One of the technological advances I’m using right now is that I can actually monitor what they’re shooting on set in Austin while I’m in New York. There’s a program I put together, over the holidays, so that I can watch the A camera and B camera filming on set, even when I’m not there. I have a guest director, but I can still help support them. If an actor wants me to look at a performance, I can watch it while they’re shooting, and then text them any comments. It’s like getting to be on the set all the time, even when I’m not on the set. I don’t know of anyone else who has that. I tried doing something like that five years ago, and it worked. So, I put together some modems and some equipment, and I bought some equipment, and now I have From Dusk Till Dawn on my phone, where I can watch the live shooting, anytime that they’re shooting. It’s really cool.
With Sin City 2 coming out later this year, and this television series, you’re diving back into two previous properties. What’s it like, years later, to go back and look at those properties again, and expand on them?
RODRIGUEZ: I always forget that it’s been that long since the last Sin City. It’s been almost 10 years. It still feels so fresh in my mind, and since we were always working on it, it didn’t feel like that much time had passed. From Dusk Till Dawn was different. I haven’t been working on that, at all. I never really thought that was going to come back as a television series, but I always knew I was going to make another Sin City, so there was a little pressure in my mind, as far as how we were going to approach it. I knew we would shoot it in 3D, for instance. I knew we were going to adapt certain books and come up with new storylines. But, it was still a real thrill to go back into that world, to shoot on green screen again and have the actors back.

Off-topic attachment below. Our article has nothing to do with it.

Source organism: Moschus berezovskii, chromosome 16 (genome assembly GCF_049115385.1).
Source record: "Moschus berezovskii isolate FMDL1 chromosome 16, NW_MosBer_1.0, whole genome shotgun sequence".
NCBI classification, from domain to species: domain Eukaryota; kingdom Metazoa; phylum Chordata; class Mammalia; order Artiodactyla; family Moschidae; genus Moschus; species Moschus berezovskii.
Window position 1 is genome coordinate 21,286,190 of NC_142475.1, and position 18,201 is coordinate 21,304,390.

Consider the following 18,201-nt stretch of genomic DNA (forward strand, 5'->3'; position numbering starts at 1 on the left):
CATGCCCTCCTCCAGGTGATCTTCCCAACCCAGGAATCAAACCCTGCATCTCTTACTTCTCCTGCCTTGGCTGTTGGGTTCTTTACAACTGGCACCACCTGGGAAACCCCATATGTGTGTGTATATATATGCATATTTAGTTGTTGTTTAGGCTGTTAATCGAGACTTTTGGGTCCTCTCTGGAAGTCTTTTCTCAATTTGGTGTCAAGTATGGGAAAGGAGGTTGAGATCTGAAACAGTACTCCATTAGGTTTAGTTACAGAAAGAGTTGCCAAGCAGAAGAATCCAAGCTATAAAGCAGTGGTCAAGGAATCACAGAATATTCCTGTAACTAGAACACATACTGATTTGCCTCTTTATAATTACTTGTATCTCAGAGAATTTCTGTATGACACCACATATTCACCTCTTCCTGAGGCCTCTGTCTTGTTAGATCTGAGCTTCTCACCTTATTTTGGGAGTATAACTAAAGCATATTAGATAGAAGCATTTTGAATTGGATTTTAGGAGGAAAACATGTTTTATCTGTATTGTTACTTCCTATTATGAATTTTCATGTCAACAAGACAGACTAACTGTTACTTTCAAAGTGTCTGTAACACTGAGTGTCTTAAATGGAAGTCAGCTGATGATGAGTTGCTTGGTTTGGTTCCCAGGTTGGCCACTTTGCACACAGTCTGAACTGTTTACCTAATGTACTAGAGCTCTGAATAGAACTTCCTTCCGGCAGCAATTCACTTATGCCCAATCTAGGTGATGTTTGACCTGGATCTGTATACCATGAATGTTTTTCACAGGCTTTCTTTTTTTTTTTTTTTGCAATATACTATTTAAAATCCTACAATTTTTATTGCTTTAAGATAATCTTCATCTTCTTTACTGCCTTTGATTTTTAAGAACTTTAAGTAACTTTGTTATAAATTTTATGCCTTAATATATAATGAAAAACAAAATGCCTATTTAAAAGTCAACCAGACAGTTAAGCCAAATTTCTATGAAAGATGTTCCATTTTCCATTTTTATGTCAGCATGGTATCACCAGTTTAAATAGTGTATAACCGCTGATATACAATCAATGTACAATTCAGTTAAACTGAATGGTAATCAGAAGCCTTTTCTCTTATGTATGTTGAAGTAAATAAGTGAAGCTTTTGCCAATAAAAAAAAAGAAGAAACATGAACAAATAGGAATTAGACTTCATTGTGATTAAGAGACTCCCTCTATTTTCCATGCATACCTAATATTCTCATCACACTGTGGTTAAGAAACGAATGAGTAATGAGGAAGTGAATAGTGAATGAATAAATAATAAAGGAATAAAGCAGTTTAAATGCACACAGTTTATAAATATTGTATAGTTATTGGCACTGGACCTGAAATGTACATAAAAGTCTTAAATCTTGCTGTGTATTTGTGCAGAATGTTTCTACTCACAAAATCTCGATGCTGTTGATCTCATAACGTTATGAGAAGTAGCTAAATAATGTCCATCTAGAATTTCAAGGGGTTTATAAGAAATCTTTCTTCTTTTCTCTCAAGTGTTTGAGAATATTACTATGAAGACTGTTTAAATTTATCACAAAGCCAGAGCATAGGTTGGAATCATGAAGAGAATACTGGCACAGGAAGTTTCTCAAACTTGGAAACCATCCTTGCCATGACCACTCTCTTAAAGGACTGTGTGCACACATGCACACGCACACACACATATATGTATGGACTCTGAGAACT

The amazing thing was the actors. The actors were really great in the first film, but that was the first green screen movie any of them had done. It was really new, back then. Nobody was really shooting green screen movies, at all, and they still did a fantastic job. But this time, they came back now knowing what the result was from the first film, and knowing what it was all about, and everybody just gave even better, more stellar performances. It was really cool to see that difference, from the first film to the second film.